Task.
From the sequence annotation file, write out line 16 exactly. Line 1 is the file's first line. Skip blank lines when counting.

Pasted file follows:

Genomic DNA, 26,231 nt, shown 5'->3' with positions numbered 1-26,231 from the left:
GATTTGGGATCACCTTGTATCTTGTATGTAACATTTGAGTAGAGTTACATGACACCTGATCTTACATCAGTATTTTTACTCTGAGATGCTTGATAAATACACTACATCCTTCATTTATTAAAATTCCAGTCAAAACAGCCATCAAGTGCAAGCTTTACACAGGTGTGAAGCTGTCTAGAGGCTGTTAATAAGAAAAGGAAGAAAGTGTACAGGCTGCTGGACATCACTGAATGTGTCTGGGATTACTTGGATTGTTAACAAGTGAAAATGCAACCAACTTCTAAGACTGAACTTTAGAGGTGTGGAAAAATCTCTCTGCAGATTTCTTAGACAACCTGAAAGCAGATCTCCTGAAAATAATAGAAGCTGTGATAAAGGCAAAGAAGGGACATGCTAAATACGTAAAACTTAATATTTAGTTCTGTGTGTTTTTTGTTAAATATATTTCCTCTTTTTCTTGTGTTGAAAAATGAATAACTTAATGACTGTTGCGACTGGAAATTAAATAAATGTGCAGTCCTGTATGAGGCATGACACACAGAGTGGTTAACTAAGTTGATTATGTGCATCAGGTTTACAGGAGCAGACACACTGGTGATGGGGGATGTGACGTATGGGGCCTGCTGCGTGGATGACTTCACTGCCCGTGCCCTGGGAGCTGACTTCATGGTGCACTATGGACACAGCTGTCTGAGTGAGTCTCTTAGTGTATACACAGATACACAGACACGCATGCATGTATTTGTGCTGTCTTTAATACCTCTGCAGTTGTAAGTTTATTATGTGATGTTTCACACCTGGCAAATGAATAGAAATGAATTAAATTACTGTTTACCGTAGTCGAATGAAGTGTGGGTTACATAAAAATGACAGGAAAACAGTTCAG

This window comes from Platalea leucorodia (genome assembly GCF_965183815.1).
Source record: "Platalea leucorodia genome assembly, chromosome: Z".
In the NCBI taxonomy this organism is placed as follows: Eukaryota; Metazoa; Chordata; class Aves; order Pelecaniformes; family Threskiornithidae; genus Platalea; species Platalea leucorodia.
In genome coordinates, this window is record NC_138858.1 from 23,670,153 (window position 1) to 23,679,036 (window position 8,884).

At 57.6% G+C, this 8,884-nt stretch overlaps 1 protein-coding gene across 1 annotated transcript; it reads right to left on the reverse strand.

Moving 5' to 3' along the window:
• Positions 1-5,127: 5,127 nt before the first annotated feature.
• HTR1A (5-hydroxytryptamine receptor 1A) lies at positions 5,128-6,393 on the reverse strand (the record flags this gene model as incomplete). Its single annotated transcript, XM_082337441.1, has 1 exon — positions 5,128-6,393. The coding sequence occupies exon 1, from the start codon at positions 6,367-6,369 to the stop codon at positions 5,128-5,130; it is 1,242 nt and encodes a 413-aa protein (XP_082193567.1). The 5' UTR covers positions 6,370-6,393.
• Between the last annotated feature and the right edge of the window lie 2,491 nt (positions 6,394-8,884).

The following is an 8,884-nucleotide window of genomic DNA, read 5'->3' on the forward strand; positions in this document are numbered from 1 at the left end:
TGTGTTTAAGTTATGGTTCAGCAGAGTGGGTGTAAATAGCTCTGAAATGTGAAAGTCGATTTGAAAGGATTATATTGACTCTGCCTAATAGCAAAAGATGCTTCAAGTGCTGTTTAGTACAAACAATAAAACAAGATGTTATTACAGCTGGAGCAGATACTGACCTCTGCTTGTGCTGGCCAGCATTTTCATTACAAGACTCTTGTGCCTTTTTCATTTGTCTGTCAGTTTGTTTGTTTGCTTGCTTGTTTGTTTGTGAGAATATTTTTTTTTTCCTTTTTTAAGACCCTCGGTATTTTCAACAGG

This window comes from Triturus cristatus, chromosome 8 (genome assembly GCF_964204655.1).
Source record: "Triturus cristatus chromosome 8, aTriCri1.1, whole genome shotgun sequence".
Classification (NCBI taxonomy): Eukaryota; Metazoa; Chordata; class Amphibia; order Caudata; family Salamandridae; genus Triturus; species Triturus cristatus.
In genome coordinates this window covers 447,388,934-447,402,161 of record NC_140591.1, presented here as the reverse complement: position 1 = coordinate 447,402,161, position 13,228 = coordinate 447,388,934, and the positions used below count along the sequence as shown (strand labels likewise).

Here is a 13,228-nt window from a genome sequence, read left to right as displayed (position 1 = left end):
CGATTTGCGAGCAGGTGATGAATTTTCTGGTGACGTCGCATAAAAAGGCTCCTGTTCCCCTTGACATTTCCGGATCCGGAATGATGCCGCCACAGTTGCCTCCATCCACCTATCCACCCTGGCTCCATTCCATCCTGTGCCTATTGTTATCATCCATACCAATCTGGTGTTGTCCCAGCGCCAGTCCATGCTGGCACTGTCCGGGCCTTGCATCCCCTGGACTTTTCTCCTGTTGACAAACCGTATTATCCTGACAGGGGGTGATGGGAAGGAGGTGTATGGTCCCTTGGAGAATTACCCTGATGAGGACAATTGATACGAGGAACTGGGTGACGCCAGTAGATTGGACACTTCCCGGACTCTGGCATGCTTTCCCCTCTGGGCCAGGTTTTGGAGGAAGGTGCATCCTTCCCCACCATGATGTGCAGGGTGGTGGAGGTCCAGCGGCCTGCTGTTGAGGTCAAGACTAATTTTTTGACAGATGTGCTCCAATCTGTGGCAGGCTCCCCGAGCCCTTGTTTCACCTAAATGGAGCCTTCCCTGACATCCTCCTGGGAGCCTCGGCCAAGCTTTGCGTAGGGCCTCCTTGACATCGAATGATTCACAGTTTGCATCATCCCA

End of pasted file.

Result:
Classification (NCBI taxonomy): Eukaryota; Metazoa; Chordata; class Amphibia; order Caudata; family Salamandridae; genus Triturus; species Triturus cristatus.